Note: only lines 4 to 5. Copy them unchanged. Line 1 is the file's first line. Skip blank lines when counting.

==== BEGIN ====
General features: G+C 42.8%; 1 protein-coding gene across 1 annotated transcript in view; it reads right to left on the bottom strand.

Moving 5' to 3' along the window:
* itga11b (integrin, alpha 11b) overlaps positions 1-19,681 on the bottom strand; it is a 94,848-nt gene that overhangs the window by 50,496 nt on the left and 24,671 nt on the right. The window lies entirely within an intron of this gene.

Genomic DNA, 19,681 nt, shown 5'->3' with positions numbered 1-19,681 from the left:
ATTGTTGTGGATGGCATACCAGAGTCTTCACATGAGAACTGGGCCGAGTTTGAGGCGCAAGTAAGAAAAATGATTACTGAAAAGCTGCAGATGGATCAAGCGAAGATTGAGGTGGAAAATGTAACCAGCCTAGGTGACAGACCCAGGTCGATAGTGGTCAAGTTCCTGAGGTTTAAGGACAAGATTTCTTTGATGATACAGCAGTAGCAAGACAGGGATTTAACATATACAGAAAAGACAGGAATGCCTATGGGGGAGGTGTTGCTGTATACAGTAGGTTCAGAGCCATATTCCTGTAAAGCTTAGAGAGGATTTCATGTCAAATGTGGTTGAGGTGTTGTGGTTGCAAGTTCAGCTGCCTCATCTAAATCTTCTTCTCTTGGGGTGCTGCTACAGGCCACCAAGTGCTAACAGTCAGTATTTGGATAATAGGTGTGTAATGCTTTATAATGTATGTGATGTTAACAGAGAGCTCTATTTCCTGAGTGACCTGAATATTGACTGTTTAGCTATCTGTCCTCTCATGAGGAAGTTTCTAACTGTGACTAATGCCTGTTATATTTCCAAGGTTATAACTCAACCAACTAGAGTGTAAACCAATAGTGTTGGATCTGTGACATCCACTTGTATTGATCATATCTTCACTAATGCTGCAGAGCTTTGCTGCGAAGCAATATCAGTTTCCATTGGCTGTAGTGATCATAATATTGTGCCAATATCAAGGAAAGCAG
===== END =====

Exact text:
Genomic DNA, 19,681 nt, shown 5'->3' with positions numbered 1-19,681 from the left:
ATTGTTGTGGATGGCATACCAGAGTCTTCACATGAGAACTGGGCCGAGTTTGAGGCGCAAGTAAGAAAAATGATTACTGAAAAGCTGCAGATGGATCAAGCGAAGATTGAGGTGGAAAATGTAACCAGCCTAGGTGACAGACCCAGGTCGATAGTGGTCAAGTTCCTGAGGTTTAAGGACAAGATTTCTTTGATGATACAGCAGTAGCAAGACAGGGATTTAACATATACAGAAAAGACAGGAATGCCTATGGGGGAGGTGTTGCTGTATACAGTAGGTTCAGAGCCATATTCCTGTAAAGCTTAGAGAGGATTTCATGTCAAATGTGGTTGAGGTGTTGTGGTTGCAAGTTCAGCTGCCTCATCTAAATCTTCTTCTCTTGGGGTGCTGCTACAGGCCACCAAGTGCTAACAGTCAGTATTTGGATAATAGGTGTGTAATGCTTTATAATGTATGTGATGTTAACAGAGAGCTCTATTTCCTGAGTGACCTGAATATTGACTGTTTAGCTATCTGTCCTCTCATGAGGAAGTTTCTAACTGTGACTAATGCCTGTTATATTTCCAAGGTTATAACTCAACCAACTAGAGTGTAAACCAATAGTGTTGGATCTGTGACATCCACTTGTATTGATCATATCTTCACTAATGCTGCAGAGCTTTGCTGCGAAGCAATATCAGTTTCCATTGGCTGTAGTGATCATAATATTGTGCCAATATCAAGGAAAGCAG